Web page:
You may be thinking one of three things right now.
I love crocuses! I wonder: what can they teach me about parenting?
Oh God, is she about to make a comparison between parenting and the return of Spring? I may gag on this tired metaphor.
What the hell are crocuses?
Here are the answers:
Read on, kindred spirit!
Yes, I am. Metaphors get tired because they’re so busy being useful.
Crocuses are bulbs that flower in early Spring (or, in my town, late Winter, when most everything else is dormant).
So I got an email the other day from a mother of an active toddler. She was in serious distress over the lack of control she feels over her life. Her lovable cyclone of a child has blown away her sense of who she was before she was a mother. The time and attention she used to spend on her relationship with her husband, taking care of herself…gone.
I had no idea having a baby was going to turn out to be like this at all.
I remember that feeling. Oh, do I remember it. But you know what? I’m not there anymore. My son — who as a toddler I referred to as the “Tasmanian devil” because of the chaos he left in his wake – is a handsome, strapping young man. A joy to be with, more ballast than storm now.
What I couldn’t have known when he was a toddler, which I know for sure now: the chaos of those early years, while all encompassing, was a season of parenting. A cycle that was meant to come…and go.
What does this have to do with crocuses? Well, here in Portland, the damp, grey winters feel interminable. There comes a time in late January when you think you will never see blue sky, green leaves or a dry sidewalk ever again. Right when you’re about to trade in your entire wardrobe for clothing that’s either waterproof or down-filled, you catch a spark of yellow or purple peeking through the sodden leaves. The crocuses have started blooming.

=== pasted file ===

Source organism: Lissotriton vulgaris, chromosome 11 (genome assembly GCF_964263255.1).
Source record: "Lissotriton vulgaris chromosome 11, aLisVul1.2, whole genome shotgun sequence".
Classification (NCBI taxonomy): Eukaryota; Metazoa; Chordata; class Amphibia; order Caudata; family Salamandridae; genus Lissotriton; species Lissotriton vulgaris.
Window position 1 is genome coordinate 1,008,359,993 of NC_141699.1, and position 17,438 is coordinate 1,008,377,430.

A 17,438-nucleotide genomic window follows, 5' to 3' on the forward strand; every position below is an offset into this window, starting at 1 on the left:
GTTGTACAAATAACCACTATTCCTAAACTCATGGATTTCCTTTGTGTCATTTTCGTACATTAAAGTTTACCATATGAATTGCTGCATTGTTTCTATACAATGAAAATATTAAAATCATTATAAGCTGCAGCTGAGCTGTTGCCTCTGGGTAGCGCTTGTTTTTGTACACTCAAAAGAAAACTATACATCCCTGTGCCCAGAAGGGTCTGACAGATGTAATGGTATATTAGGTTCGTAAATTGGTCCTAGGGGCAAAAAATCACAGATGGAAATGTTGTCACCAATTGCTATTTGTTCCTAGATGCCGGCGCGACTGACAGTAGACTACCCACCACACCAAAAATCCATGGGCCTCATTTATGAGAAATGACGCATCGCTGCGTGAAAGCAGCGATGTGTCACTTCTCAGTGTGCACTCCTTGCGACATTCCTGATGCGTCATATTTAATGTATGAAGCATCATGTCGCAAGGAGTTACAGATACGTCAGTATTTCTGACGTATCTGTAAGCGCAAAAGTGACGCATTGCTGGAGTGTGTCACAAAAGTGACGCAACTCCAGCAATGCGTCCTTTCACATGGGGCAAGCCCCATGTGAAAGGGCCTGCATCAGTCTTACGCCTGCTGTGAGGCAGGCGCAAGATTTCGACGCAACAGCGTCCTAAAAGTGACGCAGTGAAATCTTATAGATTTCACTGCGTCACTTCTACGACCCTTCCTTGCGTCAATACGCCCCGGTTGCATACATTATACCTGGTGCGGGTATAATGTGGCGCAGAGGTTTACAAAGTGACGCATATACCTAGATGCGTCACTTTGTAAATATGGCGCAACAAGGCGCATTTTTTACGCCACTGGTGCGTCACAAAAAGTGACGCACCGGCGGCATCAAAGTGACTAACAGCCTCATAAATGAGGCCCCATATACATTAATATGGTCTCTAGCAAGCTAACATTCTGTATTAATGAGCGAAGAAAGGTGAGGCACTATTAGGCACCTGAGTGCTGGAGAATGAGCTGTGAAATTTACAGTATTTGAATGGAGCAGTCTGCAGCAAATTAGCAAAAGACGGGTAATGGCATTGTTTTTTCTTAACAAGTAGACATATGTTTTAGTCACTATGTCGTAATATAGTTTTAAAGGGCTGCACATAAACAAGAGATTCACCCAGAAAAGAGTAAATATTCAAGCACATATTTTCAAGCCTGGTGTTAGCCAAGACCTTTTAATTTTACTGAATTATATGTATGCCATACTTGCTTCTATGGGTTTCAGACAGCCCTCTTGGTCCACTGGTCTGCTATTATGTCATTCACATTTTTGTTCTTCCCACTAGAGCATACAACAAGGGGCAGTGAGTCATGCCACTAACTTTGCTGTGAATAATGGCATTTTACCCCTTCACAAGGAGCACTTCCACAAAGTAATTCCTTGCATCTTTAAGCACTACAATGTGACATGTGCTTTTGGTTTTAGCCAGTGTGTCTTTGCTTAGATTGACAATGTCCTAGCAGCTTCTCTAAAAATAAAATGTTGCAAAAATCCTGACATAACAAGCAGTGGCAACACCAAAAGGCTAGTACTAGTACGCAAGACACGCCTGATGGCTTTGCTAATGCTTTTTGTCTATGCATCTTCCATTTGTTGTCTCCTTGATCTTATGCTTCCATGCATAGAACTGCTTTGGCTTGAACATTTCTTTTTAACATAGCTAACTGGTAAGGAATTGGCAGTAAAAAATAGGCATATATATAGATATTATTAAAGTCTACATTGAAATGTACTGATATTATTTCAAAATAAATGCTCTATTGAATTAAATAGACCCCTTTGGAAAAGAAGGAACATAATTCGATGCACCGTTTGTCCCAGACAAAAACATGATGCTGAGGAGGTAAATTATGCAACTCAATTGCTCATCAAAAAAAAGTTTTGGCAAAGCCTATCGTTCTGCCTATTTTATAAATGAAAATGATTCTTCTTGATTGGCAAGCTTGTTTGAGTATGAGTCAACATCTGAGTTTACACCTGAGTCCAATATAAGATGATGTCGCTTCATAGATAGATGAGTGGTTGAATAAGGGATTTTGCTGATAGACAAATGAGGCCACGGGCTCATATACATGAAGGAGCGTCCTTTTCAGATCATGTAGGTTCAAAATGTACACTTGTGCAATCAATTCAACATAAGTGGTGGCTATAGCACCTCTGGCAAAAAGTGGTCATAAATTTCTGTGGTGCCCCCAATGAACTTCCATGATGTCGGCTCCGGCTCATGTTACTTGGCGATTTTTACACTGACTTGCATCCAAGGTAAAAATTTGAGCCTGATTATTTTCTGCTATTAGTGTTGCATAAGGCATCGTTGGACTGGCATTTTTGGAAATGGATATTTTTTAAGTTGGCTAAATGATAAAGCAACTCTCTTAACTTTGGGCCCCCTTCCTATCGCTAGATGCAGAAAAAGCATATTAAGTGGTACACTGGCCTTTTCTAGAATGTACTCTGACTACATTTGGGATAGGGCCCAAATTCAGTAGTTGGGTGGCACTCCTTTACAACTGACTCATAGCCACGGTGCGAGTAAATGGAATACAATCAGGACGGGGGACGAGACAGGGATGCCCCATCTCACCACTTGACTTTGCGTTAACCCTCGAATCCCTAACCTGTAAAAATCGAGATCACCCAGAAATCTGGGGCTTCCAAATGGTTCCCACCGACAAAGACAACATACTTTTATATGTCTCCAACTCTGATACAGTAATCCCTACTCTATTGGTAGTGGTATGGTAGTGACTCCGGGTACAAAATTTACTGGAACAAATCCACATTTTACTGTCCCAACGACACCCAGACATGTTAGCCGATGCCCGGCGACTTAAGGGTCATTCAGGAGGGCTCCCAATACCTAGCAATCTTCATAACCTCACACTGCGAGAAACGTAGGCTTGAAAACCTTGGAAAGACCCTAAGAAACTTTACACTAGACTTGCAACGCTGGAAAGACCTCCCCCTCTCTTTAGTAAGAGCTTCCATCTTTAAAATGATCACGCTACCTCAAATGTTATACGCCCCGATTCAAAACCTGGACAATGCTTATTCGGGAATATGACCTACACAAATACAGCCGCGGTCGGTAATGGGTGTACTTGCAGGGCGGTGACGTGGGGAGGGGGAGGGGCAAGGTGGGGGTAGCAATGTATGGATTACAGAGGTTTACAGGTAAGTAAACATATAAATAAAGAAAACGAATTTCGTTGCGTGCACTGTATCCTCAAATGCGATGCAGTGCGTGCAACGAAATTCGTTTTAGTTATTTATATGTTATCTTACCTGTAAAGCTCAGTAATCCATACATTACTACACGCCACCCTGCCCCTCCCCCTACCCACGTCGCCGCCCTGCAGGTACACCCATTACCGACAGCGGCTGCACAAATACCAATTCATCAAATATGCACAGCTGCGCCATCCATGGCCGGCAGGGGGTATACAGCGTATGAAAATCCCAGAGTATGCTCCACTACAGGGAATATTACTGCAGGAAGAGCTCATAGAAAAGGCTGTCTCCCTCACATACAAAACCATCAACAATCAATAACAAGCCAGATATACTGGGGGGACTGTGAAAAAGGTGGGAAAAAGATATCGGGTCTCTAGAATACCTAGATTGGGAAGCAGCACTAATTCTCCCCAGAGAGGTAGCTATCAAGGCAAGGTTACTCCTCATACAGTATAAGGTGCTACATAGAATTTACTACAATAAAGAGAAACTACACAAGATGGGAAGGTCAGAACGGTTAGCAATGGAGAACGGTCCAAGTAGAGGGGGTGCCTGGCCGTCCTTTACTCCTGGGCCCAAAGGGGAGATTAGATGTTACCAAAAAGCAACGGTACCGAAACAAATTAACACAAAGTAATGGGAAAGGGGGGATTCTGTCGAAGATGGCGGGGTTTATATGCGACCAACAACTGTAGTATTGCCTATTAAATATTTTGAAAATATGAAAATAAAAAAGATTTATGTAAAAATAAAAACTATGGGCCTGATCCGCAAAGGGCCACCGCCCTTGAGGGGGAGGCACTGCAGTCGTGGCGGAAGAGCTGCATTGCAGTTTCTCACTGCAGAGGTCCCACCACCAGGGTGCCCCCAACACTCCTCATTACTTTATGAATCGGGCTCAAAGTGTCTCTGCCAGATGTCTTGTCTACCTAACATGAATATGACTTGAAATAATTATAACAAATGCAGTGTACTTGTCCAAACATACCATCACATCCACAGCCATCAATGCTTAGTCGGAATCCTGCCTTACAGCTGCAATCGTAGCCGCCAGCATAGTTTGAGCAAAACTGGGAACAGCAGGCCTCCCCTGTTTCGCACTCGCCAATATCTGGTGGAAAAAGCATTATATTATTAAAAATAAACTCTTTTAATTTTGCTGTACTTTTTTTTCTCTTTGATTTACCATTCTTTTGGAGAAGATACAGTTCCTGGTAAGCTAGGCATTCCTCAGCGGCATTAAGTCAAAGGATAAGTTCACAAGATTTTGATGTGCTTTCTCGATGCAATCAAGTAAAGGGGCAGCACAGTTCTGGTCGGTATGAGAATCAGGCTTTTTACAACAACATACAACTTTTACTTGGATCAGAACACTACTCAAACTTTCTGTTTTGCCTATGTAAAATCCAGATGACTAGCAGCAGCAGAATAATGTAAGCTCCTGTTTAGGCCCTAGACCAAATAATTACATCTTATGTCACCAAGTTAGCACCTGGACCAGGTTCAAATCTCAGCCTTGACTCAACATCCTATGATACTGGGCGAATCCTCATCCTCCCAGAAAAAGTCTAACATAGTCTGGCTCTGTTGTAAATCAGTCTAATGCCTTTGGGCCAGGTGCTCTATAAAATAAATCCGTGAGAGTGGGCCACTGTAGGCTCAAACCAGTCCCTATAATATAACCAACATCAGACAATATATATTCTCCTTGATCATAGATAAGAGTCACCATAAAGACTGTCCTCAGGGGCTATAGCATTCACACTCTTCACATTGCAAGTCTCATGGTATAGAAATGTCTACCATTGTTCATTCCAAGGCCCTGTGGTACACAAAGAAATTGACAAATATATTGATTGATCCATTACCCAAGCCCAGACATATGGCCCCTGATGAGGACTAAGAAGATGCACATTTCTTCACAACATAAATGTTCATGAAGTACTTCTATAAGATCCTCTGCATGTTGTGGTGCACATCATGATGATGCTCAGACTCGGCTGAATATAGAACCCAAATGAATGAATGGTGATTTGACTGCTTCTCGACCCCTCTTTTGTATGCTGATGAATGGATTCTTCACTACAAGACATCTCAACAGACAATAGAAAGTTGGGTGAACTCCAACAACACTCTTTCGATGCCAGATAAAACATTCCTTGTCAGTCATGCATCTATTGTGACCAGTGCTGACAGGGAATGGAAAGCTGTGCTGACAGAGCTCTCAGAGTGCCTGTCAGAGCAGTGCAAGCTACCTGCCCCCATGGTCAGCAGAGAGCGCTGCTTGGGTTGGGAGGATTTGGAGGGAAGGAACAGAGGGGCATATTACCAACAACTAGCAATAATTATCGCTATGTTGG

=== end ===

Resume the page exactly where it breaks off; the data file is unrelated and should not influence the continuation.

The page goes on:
They’re unassuming, modest little flowers, but they are such a contrast to the colorless landscape that they make a big impression. What amazes me every year is that, as reliable as they are, their return still surprises and delights me.
Crocuses remind me to trust that seasons will and do change. The storms won’t always be swirling. The chaos won’t always envelop everything. You can trust that times of growth and upheaval will inevitably transition into something softer and more flexible. And that toddlers will grow up to be handsome, strapping young men.
If you’re immobilized by a winter storm right now – whether in life or in parenting — do what you can to keep warm, stock the pantry, and take care of yourself and those around you. It’s all you can do sometimes. But know in your bones that the weather – and the seasons – will change.
Asha Dornfest is the co-author of Minimalist Parenting: Enjoy Modern Family Life More By Doing Less and publisher of Parent Hacks, a site crammed with tips for making family life easier.